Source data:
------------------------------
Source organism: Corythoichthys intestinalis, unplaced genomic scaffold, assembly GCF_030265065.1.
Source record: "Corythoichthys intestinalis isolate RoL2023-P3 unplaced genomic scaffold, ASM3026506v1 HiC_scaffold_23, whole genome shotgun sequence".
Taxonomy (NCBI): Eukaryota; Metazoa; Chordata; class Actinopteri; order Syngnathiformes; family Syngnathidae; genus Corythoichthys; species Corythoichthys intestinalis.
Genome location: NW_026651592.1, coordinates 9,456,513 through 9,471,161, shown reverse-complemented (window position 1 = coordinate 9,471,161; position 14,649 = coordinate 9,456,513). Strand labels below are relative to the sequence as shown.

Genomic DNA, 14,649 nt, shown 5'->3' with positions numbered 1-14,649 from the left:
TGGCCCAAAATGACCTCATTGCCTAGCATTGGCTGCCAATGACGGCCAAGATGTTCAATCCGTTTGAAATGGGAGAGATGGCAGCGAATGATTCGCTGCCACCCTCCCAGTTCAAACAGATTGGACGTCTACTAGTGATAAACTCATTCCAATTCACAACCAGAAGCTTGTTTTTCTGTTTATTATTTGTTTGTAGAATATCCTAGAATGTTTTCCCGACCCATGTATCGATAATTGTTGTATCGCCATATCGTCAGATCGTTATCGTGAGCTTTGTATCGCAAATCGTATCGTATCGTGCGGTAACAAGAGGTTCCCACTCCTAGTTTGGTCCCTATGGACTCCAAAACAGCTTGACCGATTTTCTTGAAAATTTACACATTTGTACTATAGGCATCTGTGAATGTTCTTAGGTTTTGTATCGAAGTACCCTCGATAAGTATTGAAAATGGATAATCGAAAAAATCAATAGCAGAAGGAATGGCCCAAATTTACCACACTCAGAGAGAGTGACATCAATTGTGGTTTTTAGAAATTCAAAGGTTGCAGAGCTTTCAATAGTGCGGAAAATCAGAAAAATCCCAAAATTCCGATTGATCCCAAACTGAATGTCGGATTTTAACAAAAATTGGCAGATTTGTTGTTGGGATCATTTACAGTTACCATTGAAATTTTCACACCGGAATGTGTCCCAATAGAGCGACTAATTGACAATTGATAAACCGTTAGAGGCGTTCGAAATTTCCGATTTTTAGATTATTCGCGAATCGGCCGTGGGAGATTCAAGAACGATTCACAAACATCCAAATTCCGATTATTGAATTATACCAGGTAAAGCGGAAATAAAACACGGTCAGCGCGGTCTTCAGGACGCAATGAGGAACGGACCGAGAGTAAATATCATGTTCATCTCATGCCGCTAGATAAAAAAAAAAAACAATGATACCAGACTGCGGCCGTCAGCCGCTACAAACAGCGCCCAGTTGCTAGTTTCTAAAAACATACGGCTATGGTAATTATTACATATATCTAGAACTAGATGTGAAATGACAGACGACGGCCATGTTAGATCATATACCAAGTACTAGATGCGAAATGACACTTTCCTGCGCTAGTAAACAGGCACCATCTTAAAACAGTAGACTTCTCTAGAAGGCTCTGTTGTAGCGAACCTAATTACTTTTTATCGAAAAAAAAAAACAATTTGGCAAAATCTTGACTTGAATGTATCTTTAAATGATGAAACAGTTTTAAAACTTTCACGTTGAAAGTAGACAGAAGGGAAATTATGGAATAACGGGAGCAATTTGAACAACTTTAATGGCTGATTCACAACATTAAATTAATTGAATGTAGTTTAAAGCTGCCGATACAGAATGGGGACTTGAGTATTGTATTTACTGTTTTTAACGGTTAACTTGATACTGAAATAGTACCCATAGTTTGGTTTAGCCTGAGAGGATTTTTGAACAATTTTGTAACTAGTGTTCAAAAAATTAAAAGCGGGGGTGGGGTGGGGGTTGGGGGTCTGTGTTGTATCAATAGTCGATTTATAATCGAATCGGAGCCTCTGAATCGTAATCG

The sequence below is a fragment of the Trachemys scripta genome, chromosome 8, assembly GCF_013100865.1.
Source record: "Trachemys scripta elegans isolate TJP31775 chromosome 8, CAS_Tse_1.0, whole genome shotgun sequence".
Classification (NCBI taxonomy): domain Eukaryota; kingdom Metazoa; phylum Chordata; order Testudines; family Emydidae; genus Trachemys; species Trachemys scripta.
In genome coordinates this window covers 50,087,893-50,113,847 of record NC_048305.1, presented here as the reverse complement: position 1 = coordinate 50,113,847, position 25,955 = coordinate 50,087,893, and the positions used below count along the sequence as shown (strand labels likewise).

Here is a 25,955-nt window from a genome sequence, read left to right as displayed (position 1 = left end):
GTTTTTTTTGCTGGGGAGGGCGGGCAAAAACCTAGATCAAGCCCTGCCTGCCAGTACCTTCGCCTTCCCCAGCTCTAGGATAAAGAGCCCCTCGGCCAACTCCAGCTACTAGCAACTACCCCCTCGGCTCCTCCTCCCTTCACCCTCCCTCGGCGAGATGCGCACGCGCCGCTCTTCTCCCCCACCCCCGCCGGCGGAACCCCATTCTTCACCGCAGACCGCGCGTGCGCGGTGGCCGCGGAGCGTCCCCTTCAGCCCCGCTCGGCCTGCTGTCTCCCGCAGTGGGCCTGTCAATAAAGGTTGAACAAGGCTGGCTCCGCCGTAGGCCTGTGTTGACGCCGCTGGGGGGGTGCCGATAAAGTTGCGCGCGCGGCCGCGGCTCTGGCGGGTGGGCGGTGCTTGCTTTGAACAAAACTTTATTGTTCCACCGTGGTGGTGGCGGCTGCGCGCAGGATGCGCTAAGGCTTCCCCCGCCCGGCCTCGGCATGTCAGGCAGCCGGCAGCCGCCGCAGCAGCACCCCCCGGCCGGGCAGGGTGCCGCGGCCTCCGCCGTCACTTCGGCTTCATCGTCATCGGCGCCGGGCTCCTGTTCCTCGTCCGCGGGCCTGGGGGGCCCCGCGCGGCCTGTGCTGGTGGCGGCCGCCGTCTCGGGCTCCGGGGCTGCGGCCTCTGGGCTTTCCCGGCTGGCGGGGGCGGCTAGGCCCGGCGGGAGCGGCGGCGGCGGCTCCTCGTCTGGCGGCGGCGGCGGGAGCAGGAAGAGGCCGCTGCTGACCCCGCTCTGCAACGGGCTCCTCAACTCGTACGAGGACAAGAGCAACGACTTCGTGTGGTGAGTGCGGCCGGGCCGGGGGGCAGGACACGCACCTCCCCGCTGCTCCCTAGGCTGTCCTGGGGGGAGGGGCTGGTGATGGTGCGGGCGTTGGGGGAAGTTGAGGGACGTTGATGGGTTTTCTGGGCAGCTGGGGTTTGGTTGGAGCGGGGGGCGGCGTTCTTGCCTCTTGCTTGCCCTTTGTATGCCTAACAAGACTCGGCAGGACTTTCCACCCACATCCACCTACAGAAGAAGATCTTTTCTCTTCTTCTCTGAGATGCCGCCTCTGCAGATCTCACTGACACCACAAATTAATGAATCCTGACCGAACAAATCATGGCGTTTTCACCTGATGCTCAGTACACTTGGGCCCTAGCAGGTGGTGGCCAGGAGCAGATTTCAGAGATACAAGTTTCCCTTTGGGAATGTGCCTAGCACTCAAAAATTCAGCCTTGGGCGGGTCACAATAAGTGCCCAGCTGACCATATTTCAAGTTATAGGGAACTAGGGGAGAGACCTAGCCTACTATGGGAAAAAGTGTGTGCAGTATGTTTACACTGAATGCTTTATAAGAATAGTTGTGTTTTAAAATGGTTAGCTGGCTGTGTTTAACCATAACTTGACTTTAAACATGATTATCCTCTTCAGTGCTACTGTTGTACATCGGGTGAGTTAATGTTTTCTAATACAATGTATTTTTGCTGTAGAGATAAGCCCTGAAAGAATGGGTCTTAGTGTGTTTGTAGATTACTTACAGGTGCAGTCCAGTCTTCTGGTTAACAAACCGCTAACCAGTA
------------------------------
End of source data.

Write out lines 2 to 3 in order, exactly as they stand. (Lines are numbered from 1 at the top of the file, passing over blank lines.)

Source record: "Corythoichthys intestinalis isolate RoL2023-P3 unplaced genomic scaffold, ASM3026506v1 HiC_scaffold_23, whole genome shotgun sequence".
Taxonomy (NCBI): Eukaryota; Metazoa; Chordata; class Actinopteri; order Syngnathiformes; family Syngnathidae; genus Corythoichthys; species Corythoichthys intestinalis.